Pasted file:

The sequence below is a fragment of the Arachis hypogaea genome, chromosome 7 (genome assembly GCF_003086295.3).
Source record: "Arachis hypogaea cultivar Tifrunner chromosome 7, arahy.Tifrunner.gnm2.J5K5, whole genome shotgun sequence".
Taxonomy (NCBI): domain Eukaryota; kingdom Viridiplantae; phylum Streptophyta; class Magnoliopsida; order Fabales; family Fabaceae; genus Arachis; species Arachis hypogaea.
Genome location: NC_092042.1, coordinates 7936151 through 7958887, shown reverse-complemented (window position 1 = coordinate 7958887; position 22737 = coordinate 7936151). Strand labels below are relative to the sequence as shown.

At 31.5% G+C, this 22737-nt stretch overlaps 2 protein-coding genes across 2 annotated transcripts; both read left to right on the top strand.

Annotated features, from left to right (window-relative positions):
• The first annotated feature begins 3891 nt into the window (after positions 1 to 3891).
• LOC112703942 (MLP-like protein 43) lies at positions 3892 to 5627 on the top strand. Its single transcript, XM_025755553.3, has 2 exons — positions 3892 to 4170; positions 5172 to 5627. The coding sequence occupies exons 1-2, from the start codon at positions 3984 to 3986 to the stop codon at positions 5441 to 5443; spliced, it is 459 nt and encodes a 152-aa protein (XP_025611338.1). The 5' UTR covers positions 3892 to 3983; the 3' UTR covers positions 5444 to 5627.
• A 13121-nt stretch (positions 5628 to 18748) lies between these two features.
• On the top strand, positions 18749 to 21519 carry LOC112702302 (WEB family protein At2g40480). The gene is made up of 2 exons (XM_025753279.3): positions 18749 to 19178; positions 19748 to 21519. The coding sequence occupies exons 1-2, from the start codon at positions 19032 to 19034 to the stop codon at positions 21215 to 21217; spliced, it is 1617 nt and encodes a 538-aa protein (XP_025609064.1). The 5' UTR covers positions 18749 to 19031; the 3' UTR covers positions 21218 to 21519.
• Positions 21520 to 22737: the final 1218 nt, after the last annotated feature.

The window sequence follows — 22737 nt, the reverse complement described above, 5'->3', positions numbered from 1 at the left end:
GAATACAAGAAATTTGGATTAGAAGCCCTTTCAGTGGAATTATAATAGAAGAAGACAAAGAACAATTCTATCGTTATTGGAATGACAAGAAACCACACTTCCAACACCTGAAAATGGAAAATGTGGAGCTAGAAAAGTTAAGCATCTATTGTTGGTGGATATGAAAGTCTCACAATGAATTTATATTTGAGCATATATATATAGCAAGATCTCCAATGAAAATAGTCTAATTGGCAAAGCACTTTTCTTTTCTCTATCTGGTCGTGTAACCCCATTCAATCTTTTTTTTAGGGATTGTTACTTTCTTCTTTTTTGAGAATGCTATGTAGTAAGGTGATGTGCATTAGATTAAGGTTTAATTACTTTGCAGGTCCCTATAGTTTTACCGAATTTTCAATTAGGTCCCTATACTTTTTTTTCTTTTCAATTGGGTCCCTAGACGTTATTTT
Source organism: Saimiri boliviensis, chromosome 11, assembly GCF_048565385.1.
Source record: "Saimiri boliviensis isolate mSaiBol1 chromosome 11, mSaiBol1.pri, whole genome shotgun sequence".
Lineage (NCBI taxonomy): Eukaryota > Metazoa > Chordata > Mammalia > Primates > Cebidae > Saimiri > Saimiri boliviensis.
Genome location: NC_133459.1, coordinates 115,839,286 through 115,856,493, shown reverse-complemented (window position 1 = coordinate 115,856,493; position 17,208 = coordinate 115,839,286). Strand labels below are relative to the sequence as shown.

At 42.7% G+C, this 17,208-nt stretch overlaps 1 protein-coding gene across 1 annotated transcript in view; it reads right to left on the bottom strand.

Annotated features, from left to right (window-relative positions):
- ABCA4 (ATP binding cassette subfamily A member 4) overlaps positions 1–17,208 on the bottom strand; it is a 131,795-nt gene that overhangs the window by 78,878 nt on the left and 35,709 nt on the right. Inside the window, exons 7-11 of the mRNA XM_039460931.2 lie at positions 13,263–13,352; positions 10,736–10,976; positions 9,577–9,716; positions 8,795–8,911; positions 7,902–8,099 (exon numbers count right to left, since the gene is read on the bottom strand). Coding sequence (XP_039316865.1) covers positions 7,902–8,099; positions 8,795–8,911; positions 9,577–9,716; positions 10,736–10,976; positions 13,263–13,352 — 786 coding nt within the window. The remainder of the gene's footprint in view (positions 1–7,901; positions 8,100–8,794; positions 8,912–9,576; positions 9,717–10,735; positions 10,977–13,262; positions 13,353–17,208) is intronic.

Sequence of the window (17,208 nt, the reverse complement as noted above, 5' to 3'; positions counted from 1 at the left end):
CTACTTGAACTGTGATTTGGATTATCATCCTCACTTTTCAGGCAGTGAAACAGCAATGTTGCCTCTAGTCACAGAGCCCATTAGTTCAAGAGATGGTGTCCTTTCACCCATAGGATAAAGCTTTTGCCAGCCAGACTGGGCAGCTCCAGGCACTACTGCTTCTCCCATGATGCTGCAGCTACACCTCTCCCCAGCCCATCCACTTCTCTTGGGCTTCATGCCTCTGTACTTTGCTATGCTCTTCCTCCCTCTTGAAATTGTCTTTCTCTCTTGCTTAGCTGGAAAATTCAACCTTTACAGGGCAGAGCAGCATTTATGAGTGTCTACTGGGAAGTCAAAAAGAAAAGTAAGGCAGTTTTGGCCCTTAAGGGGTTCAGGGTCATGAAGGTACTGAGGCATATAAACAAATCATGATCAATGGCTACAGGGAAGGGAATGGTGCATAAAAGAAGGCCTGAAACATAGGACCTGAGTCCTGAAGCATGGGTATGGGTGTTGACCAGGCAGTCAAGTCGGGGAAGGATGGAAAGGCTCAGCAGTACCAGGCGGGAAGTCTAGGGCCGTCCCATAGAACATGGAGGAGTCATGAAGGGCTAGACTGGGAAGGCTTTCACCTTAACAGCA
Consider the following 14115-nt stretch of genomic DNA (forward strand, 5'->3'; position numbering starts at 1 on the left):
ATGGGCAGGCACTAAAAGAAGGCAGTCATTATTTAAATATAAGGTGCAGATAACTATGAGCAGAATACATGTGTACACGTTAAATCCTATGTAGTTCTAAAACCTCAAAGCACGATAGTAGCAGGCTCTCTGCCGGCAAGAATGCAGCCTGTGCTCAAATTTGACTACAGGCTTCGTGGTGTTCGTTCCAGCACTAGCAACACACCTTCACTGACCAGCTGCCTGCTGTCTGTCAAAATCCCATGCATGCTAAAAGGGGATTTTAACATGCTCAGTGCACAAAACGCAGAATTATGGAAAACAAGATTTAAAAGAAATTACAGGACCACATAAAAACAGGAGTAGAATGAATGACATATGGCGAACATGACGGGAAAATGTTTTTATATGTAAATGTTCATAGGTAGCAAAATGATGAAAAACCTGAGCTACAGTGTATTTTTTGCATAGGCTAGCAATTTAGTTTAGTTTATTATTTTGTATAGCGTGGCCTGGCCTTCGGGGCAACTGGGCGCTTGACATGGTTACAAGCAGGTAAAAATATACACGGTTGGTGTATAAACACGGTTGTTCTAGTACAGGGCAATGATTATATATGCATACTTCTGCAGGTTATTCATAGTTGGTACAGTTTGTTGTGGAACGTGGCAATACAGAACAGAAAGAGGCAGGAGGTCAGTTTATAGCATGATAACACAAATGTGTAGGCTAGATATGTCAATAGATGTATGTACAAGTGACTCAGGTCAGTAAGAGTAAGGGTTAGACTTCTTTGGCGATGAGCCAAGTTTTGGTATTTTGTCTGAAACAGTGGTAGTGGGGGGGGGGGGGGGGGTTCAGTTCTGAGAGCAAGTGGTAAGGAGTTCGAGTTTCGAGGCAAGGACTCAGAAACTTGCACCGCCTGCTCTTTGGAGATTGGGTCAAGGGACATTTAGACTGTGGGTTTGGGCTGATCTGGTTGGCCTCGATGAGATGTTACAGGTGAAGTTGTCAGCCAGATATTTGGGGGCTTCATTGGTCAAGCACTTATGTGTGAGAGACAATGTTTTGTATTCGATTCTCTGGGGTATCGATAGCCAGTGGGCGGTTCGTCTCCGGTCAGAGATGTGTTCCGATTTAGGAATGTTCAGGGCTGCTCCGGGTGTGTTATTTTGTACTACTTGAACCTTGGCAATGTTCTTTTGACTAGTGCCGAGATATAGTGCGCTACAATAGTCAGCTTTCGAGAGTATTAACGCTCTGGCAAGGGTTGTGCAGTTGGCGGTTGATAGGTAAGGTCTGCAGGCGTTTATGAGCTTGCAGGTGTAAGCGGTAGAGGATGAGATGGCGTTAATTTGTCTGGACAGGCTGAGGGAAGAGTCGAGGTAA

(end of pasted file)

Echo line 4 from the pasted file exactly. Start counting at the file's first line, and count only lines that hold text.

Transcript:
Genome location: NC_092042.1, coordinates 7936151 through 7958887, shown reverse-complemented (window position 1 = coordinate 7958887; position 22737 = coordinate 7936151). Strand labels below are relative to the sequence as shown.